Black Box: great story, bad twitterature
Jennifer Egan’s sci-fi thriller may have first been serialised on Twitter, but it triumphs in spite of the medium, not because of it.
In Black Box, Jennifer Egan propels a peripheral character from her Pulitzer prize-winning novel, A Visit from the Goon Squad, into the 2030s, advancing her from a record producer’s tech-savvy assistant to a cyborg honey trap on a voluntary spy mission in the Mediterranean. Her task is to extract information from wealthy thugs, described as ‘powerful men’, in order to thwart terrorist attacks on the United States.
A Visit from the Goon Squad shifted between eras, describing the effect of time’s passing on an array of characters whose fates intertwined in surprising ways. The book ended in the future – the 2020s – revealing that one character, Lulu, would go on to marry an African robotics specialist who would invent a scanning device used for crowd control.
In Egan’s new, futuristic spy thriller, Lulu is the unnamed narrator and a human black box, equipped with implanted recording devices that are activated by body movement and mind power – techniques developed in part by Lulu’s husband. The grandson of an African warrior, his gratitude for getting the chance to live the American dream has inspired Lulu to make the ultimate sacrifice for her country.
Befitting its tech-centred narrative, Black Box only exists as an e-book. Each chapter is printed in a text box containing around four to 10 sentences that read as instructions or reflections on potential or actual scenarios, but they always propel the plot forward in a suspenseful way.
The reason for this peculiar form is that Black Box first appeared on Twitter, dispatched from the New Yorker magazine’s handle sentence by sentence, one a minute for an hour every evening over a 10-day period. Half-way through the Twitter serialisation, the New Yorker also published Black Box in its entirety in the magazine itself, and now it is also available to read on tablets and smart phones.
The story came about in a very ‘analogue’ manner, however. Egan wrote it by hand in a Japanese notebook that had eight rectangular boxes on each page. She filled five to seven of those rectangles each day, ending up with a novella that was twice the final work’s length. She spent a year writing and editing the story whose working title was Lessons Learned because, as Egan explained in an interview for the New Yorker, the premise was that the narrative is based on the spy’s thoughts, which are being recorded as part of her mission. ‘The idea was that with each move she makes, or each thing that happens to her, she has a kind of reflection, which has a bit of a didactic quality to it’, explained Egan.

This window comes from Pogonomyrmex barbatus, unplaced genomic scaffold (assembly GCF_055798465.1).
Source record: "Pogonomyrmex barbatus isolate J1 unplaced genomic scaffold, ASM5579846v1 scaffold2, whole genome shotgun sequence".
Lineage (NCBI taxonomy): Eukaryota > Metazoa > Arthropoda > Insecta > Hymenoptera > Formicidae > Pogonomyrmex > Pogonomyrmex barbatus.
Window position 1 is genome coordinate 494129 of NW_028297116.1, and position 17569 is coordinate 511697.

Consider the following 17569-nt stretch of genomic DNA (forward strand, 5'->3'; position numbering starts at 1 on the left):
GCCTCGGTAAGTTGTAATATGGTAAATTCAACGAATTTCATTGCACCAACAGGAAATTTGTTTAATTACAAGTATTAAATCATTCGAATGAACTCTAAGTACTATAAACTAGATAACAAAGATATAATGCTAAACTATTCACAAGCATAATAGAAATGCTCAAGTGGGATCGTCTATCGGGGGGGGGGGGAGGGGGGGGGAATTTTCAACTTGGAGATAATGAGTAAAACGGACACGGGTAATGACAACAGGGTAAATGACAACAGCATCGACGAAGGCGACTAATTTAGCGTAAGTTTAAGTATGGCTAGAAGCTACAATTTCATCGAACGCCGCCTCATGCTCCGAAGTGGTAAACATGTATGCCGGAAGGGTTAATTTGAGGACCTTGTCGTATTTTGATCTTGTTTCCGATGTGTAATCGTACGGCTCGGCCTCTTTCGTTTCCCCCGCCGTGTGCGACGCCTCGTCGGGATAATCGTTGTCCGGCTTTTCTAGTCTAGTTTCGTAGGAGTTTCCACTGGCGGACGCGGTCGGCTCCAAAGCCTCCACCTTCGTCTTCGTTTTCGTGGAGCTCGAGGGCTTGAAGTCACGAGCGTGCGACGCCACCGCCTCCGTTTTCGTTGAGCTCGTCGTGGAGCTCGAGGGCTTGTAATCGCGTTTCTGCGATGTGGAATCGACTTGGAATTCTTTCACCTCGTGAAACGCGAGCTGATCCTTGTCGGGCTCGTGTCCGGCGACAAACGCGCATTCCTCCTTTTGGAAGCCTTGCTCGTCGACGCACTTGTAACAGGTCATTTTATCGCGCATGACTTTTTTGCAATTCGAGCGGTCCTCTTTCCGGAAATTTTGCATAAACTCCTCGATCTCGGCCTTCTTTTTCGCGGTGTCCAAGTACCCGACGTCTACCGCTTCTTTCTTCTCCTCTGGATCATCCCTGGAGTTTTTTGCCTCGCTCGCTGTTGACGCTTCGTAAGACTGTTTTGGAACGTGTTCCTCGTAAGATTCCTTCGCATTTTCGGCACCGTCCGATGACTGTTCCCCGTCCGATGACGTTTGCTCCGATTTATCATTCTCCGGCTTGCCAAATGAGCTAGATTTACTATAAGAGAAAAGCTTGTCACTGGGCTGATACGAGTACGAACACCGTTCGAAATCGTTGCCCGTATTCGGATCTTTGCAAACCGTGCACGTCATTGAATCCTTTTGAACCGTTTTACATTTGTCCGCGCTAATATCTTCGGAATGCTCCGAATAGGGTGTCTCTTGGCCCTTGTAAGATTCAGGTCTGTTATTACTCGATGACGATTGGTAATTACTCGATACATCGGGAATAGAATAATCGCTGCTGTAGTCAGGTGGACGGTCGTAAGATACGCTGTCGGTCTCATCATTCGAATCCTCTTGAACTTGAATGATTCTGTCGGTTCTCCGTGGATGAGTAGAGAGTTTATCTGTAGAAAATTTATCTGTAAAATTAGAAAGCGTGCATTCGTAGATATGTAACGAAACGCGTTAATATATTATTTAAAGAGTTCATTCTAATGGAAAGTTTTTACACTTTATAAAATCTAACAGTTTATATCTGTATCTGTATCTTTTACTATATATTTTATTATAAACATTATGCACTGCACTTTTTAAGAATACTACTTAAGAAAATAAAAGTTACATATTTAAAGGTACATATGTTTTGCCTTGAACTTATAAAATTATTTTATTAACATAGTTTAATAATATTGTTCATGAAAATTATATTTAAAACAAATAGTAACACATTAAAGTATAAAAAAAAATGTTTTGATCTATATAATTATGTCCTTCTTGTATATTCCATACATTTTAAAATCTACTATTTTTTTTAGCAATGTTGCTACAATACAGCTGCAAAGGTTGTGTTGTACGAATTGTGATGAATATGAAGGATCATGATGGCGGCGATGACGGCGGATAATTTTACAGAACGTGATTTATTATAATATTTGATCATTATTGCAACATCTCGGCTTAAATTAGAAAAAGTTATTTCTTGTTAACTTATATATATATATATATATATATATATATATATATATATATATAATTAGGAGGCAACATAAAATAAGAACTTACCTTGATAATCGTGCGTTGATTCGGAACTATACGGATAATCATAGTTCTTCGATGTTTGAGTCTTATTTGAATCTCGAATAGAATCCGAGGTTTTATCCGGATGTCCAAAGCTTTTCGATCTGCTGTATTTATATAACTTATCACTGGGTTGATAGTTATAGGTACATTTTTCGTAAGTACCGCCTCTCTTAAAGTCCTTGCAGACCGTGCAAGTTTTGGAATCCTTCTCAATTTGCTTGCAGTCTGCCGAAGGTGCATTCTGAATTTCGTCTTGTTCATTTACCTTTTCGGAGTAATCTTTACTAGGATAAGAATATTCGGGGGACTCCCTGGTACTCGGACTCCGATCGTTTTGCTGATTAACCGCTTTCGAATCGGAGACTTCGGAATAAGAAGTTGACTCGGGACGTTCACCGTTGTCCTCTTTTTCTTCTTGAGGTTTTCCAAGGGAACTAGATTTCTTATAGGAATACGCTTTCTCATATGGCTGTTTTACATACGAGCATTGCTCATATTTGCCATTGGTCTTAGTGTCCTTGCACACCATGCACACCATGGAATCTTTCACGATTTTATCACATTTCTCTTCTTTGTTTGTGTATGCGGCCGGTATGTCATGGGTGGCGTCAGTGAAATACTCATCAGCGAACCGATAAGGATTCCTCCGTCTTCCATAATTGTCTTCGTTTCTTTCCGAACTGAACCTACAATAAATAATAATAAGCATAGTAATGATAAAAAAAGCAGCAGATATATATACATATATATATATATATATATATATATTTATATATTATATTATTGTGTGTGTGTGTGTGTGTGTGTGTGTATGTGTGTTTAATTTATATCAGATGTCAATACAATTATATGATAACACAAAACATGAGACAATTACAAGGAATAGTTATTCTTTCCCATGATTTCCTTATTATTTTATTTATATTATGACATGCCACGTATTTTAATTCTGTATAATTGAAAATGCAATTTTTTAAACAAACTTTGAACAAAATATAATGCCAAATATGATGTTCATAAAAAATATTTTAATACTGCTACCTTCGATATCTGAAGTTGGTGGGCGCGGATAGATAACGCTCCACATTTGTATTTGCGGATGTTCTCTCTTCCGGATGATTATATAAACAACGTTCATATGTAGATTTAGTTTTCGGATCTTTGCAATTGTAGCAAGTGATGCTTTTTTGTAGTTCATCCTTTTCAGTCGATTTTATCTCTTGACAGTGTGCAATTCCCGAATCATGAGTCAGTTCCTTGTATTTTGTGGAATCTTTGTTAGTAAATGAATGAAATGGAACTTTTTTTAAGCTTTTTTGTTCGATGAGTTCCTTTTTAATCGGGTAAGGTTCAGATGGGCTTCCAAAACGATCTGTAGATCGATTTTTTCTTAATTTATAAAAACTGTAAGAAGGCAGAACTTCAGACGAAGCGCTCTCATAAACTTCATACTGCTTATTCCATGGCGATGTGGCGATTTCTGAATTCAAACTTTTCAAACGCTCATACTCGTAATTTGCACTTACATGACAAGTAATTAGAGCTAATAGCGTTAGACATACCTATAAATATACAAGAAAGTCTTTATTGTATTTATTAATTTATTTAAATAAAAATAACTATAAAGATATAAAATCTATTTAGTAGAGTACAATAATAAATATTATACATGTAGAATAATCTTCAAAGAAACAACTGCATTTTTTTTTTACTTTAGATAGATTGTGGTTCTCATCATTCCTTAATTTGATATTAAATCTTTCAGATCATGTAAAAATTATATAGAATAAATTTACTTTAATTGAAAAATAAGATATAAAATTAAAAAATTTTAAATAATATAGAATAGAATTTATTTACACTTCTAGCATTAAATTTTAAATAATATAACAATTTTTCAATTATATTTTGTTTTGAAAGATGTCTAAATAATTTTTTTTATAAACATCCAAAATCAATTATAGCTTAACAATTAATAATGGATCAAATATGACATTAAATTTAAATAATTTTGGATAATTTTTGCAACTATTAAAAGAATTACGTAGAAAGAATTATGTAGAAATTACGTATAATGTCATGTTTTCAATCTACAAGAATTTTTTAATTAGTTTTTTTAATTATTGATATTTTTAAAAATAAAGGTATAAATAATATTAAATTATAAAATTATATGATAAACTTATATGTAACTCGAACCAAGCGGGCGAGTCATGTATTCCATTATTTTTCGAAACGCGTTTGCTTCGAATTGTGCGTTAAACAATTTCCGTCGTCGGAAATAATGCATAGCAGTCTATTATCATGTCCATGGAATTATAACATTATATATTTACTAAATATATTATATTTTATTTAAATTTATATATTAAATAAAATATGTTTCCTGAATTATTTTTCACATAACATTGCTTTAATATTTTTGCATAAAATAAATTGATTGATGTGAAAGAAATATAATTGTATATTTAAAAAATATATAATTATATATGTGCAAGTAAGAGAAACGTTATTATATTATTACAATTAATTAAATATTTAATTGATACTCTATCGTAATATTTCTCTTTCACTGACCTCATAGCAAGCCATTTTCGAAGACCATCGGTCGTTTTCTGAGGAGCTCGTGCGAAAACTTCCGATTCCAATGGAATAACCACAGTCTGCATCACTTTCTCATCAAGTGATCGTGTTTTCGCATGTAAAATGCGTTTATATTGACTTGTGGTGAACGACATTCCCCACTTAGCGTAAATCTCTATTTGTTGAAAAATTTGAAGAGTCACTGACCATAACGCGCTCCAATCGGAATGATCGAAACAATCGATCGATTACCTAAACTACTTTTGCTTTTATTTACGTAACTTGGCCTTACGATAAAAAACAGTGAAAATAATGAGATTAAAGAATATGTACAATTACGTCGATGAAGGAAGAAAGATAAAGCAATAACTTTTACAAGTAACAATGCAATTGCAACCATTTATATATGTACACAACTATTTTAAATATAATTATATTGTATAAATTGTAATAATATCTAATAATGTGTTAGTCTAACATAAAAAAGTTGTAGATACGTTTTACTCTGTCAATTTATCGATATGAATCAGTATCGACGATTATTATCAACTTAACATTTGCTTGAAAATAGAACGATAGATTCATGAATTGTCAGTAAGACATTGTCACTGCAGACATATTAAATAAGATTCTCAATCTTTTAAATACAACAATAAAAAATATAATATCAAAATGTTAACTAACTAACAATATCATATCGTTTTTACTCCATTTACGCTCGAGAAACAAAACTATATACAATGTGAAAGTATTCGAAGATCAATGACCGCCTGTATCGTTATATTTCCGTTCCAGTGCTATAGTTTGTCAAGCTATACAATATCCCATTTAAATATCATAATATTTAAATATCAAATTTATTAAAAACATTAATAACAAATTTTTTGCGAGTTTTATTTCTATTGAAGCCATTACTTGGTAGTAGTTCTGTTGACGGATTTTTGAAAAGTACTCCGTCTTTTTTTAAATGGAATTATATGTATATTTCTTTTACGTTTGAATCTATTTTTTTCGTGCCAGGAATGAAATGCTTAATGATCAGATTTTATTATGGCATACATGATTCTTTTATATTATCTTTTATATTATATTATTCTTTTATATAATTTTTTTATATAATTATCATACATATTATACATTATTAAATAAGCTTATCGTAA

Plenty of authors have experimented with Twitter storytelling before Egan. In some cases, already written stories have been chopped up into tweets, in other cases original fiction and poetry has been written and adjusted according to Twitter’s rules. Experimenting within the confines of a restrictive format can certainly yield interesting results; in Black Box the strict character limit means that Egan has had to leave a lot more to the reader’s imagination than if she had allowed herself a generous amount of space for scene setting and narrative flourishes.
Still, the micro-blogging site is hardly a great medium for publishing novels or even short stories. On Twitter, readers are generally unfocused and attention spans are short. Following a plot line, appreciating the care that has gone in to crafting pithy sentences, tying the loose ends of a narrative together – those are not easy tasks in the hyperactive Twittersphere where messages can get drowned in seconds. Besides, Black Box was tweeted between 8pm and 9pm EST, giving anyone outside of that time zone little chance of following it in its original form.
Twitter is great for sharing, spreading and reacting to messages and for creating personas. But beyond limiting her sentences to 140 characters, Egan, who apparently doesn’t use Twitter herself, did not exploit any of the micro-blogging site’s unique functions. As far as Twitter literature – or twitterature – goes there are plenty of other writers who have used the medium to better effect.
For instance, author Neil Gaiman once kicked off a novel with a single post and encouraged his tweeps to suggest follow-up sentences. BBC Audiobooks America made a selection of the thousands of responses Gaiman received and published them as a crowd-sourced audiobook. The historical novelist Philippa Gregory set up the twitter handle @elizwoodville from which she tweeted in the voice of Elizabeth Woodville, heroine of her novel The White Queen. Curators of an exhibition about August Strindberg have created a Twitter avatar in the late writer’s name, tweeting entries from his Occult Diary, in that way merging the classic personal journal format with the modern phenomenon of bare-it-all blogging.
Whereas these literary experiments could only work on Twitter, Black Box can only be properly enjoyed in its entirety. A short story that uses tropes from the sci-fi and spy thriller genres without seeming clichéd, and that packs in themes like patriotism, heroism, femininity and masculinity, deserves more than a fleeting moment on Twitter. Black Box should be read despite having first appeared as a piece of twitterature.
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